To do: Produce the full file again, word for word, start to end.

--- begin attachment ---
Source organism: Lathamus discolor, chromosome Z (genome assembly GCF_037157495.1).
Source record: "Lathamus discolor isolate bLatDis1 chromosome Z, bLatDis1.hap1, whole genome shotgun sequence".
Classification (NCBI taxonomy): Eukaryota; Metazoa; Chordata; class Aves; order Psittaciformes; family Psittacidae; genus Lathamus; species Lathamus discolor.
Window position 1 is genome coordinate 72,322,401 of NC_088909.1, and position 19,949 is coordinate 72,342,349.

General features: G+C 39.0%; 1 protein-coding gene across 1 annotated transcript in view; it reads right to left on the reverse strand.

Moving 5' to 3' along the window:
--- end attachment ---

Source organism: Lathamus discolor, chromosome Z (genome assembly GCF_037157495.1).
Source record: "Lathamus discolor isolate bLatDis1 chromosome Z, bLatDis1.hap1, whole genome shotgun sequence".
Classification (NCBI taxonomy): Eukaryota; Metazoa; Chordata; class Aves; order Psittaciformes; family Psittacidae; genus Lathamus; species Lathamus discolor.
Window position 1 is genome coordinate 72,322,401 of NC_088909.1, and position 19,949 is coordinate 72,342,349.

General features: G+C 39.0%; 1 protein-coding gene across 1 annotated transcript in view; it reads right to left on the reverse strand.

Moving 5' to 3' along the window: